Erdogan, Putin refer to Kurds, Syria and trade at press call - but not missile defence

Erdogan, Putin refer to Kurds, Syria and trade at press call - but not missile defence
There was a noticeable difference between the response of Putin (left) and that of Erdogan (right) when it came to their assessment of the Iraqi Kurds' referendum on independence.
By bne IntelliNews September 29, 2017

Turkish President Recep Tayyip Erdogan and Russian counterpart Vladimir Putin on September 28 struck different tones on the Iraqi Kurdish independence referendum after face-to-face talks in Ankara.

Erdogan doubled down on his line that the vote was illegitimate and said both Russia and Turkey agreed that in the wake of the plebiscite - which produced a 93% ‘Yes’ vote - the territorial integrity of Iraq and neighbouring Syria must be preserved. However, the Russian leader offered no opinion of the vote, stating that Moscow’s position had been previously outlined by the foreign ministry. The ministry has said that Russia respected the Kurds’ “national striving” but nevertheless backed the sovereignty and territorial integrity of Iraq. Of the countries with a major say in the Middle East, only Russia and Israel did not oppose the holding of the referendum by the Kurdish Regional Government (KRG), which took place despite not being agreed by Baghdad.

Turkey is weighing further economic sanctions against the KRG, even though it says it will not immediately use its referendum victory to push for independence. On September 28, Ankara agreed to only deal directly with the central government in Baghdad when it comes to all oil exports from Iraq. Turkey has threatened to cut off the Kirkuk-Ceyhan pipeline that carries oil from the Kurdish territory in northern Iraq to world markets, while it has also warned that it may stop consignments of Turkish food exports reaching KRG territory. Russian oil major Rosneft is, meanwhile, looking to invest $1bn or more in the construction of a gas pipeline in Iraq’s Kurdistan to export natural gas to Turkey and on to Europe.

No mention of missile defence deal
One notable omission from Erdogan and Putin’s description of their talks was a reference to the deal for Turkey to acquire Russia’s most advanced surface-to-air missile system, the S-400. The deal for the military hardware was signed and a deposit had already been paid, Erdogan announced on September 11. But during Erdogan’s visit to New York last week for the UN General Assembly it became clear that the transaction might mean Turkey breaching US sanctions against Moscow. That would pose a dilemma for Erdogan who, following a meeting with Donald Trump during his latest trip to the US, seems on far better terms with the US president.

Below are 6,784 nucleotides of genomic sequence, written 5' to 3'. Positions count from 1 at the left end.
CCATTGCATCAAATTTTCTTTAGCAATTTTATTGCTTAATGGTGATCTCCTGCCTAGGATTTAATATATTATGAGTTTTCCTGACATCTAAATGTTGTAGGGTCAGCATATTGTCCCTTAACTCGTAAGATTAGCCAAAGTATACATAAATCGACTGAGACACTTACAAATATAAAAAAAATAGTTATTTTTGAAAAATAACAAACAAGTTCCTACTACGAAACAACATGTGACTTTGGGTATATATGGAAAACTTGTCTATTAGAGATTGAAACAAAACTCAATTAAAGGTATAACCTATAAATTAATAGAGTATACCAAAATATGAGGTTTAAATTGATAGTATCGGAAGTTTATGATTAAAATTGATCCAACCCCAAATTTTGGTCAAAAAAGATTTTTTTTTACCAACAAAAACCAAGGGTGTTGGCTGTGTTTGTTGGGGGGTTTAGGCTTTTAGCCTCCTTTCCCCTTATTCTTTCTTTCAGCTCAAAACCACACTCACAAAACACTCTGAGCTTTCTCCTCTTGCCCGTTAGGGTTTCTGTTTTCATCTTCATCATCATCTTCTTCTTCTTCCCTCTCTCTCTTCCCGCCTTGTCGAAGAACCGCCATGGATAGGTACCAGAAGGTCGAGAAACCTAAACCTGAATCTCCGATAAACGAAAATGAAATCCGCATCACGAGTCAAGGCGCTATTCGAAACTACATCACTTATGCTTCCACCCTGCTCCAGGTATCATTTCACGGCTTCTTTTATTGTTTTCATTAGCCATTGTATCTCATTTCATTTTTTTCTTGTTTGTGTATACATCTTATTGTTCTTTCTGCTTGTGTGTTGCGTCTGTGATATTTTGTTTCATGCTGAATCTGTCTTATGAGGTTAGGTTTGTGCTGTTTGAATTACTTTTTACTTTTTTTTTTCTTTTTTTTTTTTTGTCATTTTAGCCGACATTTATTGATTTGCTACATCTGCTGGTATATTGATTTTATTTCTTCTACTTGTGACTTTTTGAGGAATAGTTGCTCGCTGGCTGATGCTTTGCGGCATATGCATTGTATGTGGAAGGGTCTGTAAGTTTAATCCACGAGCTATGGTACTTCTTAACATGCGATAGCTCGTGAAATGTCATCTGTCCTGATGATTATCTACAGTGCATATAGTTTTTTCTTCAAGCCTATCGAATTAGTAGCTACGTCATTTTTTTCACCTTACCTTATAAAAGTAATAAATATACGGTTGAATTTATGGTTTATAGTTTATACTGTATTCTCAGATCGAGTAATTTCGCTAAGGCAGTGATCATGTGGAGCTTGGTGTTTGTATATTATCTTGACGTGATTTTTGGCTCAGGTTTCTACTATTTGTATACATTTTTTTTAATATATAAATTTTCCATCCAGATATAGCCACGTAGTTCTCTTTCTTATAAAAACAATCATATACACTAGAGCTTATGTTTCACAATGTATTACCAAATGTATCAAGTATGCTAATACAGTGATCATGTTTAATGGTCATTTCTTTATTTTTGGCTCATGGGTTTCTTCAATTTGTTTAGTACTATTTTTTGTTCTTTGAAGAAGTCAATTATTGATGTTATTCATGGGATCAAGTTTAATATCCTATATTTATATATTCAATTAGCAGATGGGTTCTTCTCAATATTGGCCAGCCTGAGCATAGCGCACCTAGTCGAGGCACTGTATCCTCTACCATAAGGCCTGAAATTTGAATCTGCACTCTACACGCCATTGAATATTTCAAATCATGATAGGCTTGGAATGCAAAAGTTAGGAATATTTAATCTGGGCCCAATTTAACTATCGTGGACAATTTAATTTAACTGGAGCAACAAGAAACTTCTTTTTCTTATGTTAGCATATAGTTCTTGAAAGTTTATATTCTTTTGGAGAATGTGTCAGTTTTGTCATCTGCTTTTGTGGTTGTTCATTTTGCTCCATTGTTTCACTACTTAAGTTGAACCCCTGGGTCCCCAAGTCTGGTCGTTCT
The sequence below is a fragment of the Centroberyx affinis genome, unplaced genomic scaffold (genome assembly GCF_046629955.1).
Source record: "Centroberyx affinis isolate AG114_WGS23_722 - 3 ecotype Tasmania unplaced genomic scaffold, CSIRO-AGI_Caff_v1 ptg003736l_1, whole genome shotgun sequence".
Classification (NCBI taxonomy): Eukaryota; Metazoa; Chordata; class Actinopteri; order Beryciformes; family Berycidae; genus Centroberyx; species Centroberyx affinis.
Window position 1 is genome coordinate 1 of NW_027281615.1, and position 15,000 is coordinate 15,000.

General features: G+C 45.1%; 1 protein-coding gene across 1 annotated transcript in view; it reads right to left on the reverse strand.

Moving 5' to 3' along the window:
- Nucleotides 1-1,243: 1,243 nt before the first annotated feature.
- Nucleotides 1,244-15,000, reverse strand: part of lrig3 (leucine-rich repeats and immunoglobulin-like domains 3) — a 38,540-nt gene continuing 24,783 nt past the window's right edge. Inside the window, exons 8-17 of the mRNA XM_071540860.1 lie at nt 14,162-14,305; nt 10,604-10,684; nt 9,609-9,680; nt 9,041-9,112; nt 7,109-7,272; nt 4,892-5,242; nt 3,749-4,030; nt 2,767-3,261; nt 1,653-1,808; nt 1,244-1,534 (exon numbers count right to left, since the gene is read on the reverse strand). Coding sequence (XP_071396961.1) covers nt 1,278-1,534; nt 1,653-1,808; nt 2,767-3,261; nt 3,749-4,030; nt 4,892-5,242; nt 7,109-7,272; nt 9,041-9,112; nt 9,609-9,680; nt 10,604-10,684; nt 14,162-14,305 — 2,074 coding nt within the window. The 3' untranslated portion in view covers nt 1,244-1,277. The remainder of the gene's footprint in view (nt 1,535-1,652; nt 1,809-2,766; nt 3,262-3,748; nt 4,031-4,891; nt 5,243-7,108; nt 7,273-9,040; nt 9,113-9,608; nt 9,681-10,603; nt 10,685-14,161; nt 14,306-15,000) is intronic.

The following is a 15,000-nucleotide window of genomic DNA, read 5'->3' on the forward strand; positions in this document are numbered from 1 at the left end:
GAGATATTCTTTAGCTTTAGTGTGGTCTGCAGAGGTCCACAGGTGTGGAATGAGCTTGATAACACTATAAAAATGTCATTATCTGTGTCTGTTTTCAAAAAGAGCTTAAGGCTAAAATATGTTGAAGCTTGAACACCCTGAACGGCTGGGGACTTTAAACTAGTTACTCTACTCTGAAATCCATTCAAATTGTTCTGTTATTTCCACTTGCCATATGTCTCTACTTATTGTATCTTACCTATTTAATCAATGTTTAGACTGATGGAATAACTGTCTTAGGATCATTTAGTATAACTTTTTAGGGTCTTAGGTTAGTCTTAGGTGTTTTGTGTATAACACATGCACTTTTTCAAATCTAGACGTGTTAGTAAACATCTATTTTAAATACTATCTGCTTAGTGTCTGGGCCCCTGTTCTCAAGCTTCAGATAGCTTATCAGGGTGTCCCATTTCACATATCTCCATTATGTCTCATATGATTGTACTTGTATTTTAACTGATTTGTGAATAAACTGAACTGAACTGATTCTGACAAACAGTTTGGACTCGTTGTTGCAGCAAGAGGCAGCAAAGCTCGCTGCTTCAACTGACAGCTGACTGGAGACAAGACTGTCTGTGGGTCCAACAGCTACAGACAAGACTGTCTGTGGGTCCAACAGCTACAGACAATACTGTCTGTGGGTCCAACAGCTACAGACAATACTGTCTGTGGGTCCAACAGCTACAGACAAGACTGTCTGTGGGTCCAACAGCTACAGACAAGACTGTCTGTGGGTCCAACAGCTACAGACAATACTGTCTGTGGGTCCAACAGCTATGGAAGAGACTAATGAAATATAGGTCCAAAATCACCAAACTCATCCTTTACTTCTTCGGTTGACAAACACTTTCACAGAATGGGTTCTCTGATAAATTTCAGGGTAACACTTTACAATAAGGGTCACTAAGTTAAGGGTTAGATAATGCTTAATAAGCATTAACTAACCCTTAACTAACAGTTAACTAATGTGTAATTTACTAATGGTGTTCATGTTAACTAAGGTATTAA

Turning to the Syria conflict, Putin declared that “the de facto conditions for ending the fratricidal war in Syria, the final destruction of terrorists and Syrians’ return to a normal life have been created”. Erdogan and Putin have backed opposing sides in the struggle between President Bashar al-Assad’s government and rebels battling to depose him. However, with Assad moving towards victory thanks to Putin’s military support, the Russian and Turkish leaders said they would continue to work together to address the conflict.

Putin said he and Erdogan had in their discussions confirmed their commitment to four “de-escalation zones” across Syria. One would cover the northwestern province of Idlib, which borders southern Turkey. Under the de-escalation plan Turkish troops are to deploy there.

Fresh backing for TurkStream, Akkuyu
The presidents also restated their commitment to constructing the TurkStream natural gas pipeline running from Russia to Turkey via the Black Sea and Turkey’s Akkuyu nuclear power plant. Both investments had lately suffered disruptions which needed resolving quickly, Erdogan said.

Putin’s visit marked the fifth face-to-face meeting between the two leaders this year with the rapprochement between Turkey and Russia seemingly in full swing.

Ankara and Moscow are working to improve relations that hit an all-time low after the Turkish air force downed a Russian fighter-bomber near the Syrian border in November 2015. That prompted Russia to impose a raft of economic sanctions against Turkey.

Following a rapprochement process, initiated by Erdogan last year, Russia lifted most of the sanctions.

Bilateral trade between Russia and Turkey increased by 22% y/y in the first seven months of the year, Erdogan noted, reiterating that the countries want to increase trade volume up to $100bn.

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